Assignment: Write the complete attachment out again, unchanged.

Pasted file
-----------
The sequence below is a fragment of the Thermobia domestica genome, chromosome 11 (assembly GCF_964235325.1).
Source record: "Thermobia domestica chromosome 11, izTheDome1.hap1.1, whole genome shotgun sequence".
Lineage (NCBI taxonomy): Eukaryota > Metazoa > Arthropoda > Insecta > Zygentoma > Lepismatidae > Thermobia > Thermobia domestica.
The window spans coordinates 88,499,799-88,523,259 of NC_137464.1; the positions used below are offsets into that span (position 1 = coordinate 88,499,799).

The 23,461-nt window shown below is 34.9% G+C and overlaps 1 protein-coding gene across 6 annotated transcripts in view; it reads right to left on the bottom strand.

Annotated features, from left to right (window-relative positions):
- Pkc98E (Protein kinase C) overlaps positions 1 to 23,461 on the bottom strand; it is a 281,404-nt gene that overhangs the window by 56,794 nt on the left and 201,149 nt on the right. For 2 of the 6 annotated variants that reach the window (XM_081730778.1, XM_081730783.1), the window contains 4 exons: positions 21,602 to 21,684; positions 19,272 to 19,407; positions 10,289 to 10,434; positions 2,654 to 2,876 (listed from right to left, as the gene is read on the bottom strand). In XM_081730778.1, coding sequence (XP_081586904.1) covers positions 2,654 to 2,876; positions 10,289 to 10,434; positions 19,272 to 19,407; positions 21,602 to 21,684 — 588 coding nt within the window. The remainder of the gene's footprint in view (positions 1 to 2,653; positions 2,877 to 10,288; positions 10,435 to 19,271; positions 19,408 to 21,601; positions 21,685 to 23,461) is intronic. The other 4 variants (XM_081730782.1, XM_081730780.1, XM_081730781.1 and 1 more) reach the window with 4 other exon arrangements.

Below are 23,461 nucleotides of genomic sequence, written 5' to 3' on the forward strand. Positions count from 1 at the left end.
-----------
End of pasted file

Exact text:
The sequence below is a fragment of the Thermobia domestica genome, chromosome 11 (assembly GCF_964235325.1).
Source record: "Thermobia domestica chromosome 11, izTheDome1.hap1.1, whole genome shotgun sequence".
Lineage (NCBI taxonomy): Eukaryota > Metazoa > Arthropoda > Insecta > Zygentoma > Lepismatidae > Thermobia > Thermobia domestica.
The window spans coordinates 88,499,799-88,523,259 of NC_137464.1; the positions used below are offsets into that span (position 1 = coordinate 88,499,799).

The 23,461-nt window shown below is 34.9% G+C and overlaps 1 protein-coding gene across 6 annotated transcripts in view; it reads right to left on the bottom strand.

Annotated features, from left to right (window-relative positions):
- Pkc98E (Protein kinase C) overlaps positions 1 to 23,461 on the bottom strand; it is a 281,404-nt gene that overhangs the window by 56,794 nt on the left and 201,149 nt on the right. For 2 of the 6 annotated variants that reach the window (XM_081730778.1, XM_081730783.1), the window contains 4 exons: positions 21,602 to 21,684; positions 19,272 to 19,407; positions 10,289 to 10,434; positions 2,654 to 2,876 (listed from right to left, as the gene is read on the bottom strand). In XM_081730778.1, coding sequence (XP_081586904.1) covers positions 2,654 to 2,876; positions 10,289 to 10,434; positions 19,272 to 19,407; positions 21,602 to 21,684 — 588 coding nt within the window. The remainder of the gene's footprint in view (positions 1 to 2,653; positions 2,877 to 10,288; positions 10,435 to 19,271; positions 19,408 to 21,601; positions 21,685 to 23,461) is intronic. The other 4 variants (XM_081730782.1, XM_081730780.1, XM_081730781.1 and 1 more) reach the window with 4 other exon arrangements.

Below are 23,461 nucleotides of genomic sequence, written 5' to 3' on the forward strand. Positions count from 1 at the left end.